Over the years I thought that I’d become inured to the Size Really Does Matter mantra.
Take body weight for example.TV adds bombard the senses with messages about the benefits of reducing body weight. Magazines continue with the ‘rid yourself of that extra weight’ mantra and for heavens sake, don’t mention the visit to your GP where hopping on the scales overrides the bedside manner protocol.
This preoccupation with size now permeates the world of cameras and all of their associated gadgetry.
Light weight carbon fibre tripods are now de rigour if you are walking more than 100 metres to your viewpoint. Camera bag makers now promote light weight waterproof fabrics for their products complete with waterproof zippers constructed from man made light weight composite material. The lighter bags are also larger, thus enabling you to carry more gear. Makes sense doesn’t it?
It’s hard to imagine how photographers of yesteryear managed to even make a single image when loaded down with their glass plate apparatus, massive wooden tripods and walking great distances to find a favourable landscape view point.
This preoccupation with size in truly invasive. Recently a mate confided in me that traipsing around the bush carrying his Nikon D700, a bevy of lenses together with an aluminium shafted tripod whilst searching for that ‘wow factor’ landscape was becoming quite onerous because of the weight factor.
The answer to the problem was, he suggested, adopting a mirror less high spec camera body and associated lenses, together with a modern light weight tripod with a decent ball head, not to mention a new lightweight camera back pack.
I was sceptical because it wasn’t the first time he had tried to lure me into a long discourse on the magnificence of Nikon’s full frame camera bodies and the magic optics of Nikon lenses.
A day or so later my inbox was full of outstanding images made by my mate using his brand spanking new, top of the line mirrorless Sony and a range of their lenses.
In his follow up phone call I learned that excessive weight was no longer a concern. Minus the tripod, hand held was much more stable, and, putting on and talking off the camera bag was no longer a back breaking task.
I had no comeback, especially when I considered the weight of my current Nikon kit that felt as if I was going on a ten day unsupported walk in the Andes.
Then it struck me. I’d been down the same road years ago when using a medium format camera was considered to be the camera of choice. I’d totally forgotten how heavy my Mamiya RB67 and it’s three lenses are and how I suffered carting the outfit on field trips.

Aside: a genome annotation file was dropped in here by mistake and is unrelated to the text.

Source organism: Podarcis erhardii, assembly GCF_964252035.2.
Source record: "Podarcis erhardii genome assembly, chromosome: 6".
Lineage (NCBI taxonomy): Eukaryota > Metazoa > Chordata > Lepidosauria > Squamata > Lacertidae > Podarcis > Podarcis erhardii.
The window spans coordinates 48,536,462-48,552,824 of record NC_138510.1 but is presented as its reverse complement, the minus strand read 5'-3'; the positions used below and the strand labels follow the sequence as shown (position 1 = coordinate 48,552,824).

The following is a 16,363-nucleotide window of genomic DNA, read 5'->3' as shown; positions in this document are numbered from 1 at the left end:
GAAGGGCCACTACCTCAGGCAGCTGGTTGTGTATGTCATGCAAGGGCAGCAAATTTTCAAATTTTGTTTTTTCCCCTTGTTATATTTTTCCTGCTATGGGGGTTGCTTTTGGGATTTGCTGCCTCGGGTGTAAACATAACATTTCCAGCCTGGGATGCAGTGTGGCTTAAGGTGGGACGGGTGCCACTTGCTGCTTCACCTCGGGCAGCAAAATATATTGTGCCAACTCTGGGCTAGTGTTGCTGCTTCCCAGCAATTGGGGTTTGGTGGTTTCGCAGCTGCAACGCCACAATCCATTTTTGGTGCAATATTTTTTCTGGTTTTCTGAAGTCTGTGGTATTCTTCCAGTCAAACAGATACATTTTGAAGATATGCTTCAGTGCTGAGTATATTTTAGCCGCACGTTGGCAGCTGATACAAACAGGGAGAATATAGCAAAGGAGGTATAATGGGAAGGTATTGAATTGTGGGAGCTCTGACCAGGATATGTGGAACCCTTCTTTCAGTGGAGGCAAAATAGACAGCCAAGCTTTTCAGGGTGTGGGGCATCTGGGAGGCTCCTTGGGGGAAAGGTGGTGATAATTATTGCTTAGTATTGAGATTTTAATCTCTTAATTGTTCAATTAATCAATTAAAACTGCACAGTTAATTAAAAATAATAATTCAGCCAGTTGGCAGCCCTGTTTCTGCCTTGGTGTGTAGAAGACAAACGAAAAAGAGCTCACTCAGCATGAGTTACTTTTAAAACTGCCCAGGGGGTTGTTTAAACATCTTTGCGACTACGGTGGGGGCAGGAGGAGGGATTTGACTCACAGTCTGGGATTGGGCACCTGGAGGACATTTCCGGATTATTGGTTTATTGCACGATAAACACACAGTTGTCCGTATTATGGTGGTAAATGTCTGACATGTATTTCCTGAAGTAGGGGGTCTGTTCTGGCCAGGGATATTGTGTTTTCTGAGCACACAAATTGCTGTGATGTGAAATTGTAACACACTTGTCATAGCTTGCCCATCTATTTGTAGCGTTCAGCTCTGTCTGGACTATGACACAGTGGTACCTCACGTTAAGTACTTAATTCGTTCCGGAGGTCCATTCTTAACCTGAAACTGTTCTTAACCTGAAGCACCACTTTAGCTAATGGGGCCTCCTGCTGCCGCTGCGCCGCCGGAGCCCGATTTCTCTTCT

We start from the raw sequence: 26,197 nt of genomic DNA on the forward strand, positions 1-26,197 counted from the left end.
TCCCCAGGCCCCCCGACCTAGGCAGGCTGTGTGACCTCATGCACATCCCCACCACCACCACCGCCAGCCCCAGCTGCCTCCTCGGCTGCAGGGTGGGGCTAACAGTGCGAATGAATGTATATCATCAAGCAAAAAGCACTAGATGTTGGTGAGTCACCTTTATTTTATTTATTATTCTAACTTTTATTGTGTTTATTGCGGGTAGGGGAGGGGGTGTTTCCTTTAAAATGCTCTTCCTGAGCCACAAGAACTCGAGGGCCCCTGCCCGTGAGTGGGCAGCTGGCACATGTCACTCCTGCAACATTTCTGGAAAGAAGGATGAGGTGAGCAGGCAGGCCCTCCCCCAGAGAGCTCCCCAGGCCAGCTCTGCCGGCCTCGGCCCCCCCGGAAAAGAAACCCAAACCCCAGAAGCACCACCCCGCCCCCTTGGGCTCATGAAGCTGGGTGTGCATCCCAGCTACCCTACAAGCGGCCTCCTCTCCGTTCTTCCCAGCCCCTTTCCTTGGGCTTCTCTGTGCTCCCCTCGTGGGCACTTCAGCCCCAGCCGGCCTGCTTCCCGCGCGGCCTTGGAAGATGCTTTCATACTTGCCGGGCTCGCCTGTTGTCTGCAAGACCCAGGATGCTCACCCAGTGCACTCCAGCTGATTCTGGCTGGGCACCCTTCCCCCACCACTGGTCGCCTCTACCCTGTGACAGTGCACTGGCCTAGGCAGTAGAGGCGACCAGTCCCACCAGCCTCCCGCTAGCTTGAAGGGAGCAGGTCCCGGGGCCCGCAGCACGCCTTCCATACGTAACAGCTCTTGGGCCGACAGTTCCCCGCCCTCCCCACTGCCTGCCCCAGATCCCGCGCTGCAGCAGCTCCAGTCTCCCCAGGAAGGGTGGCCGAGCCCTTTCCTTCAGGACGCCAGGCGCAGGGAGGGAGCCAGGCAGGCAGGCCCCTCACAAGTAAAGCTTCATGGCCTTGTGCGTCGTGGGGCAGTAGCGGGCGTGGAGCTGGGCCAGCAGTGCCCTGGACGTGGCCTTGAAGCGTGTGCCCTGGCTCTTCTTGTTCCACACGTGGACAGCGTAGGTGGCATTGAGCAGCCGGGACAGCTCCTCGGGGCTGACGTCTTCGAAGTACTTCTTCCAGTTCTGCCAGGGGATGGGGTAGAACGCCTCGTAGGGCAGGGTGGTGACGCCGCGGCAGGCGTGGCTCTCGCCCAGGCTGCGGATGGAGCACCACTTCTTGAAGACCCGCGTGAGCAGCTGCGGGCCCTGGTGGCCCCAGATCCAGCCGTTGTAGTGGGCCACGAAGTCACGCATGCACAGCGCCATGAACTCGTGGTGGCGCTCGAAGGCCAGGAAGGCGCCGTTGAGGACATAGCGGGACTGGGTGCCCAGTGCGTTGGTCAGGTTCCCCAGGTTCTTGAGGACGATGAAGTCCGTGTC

I had answered that problem by moving over to a Nikon F5 and a range of Nikkor lenses and consigning the Mamiya and its kit to the bottom of a cupboard. The F5 was less than half the weight of the Mamiya.
That was way back in 2002, fifteen years ago. How time flies and how much has changed in the camera weight and size department since then.
Now that digital imaging is the way to go, my F5 has joined the Mamiya in the cupboard, replaced by Nikon’s DSLRs with their expansive and expensive range of DX and FX lenses.
Now the current top end Nikon bodies can’t be classified as light weights. When coupled with large lens, take for example the Nikkor 70-200mm f2.8 lens, the weight can become a challenge, particularly for hand holding during a day long shoot.
Like most photographers I rarely leave home without a camera and these days, when purely opportunistic photography is the aim and maximum printable image size is not a consideration I leave the big boys at home; replaced by a light weight camera which is quite adequate for the majority of my recreational shooting.
My choices are:
And, when I want to get adventurous or totally unobtrusive, my camera of choice is the GoPro Hero Black.
So there you have the absolute truth. Yes, Size (note the capital) does matter. In the case of cameras, it’s weight that matters usually, not dimensions.
My multiple downsizing shows how I’m not, as I thought, inured to the “Size Does Matter’ mantra. I’ve been kidding myself all these years.
Just for the record, here again are the cameras’ weights for your consideration:
MAMIYA RB 67 2700 GRAMS
NIKON F5 1210 GRAMS
NIKON D810 988 GRAMS
PANASONIC LUMIX DMC-LX100 298 GRAMS
LEICA D-LUX6 289 GRAMS
GOPRO HERO BLACK 5 116 GRAMS.
I rest my case.
Hoo roo for now.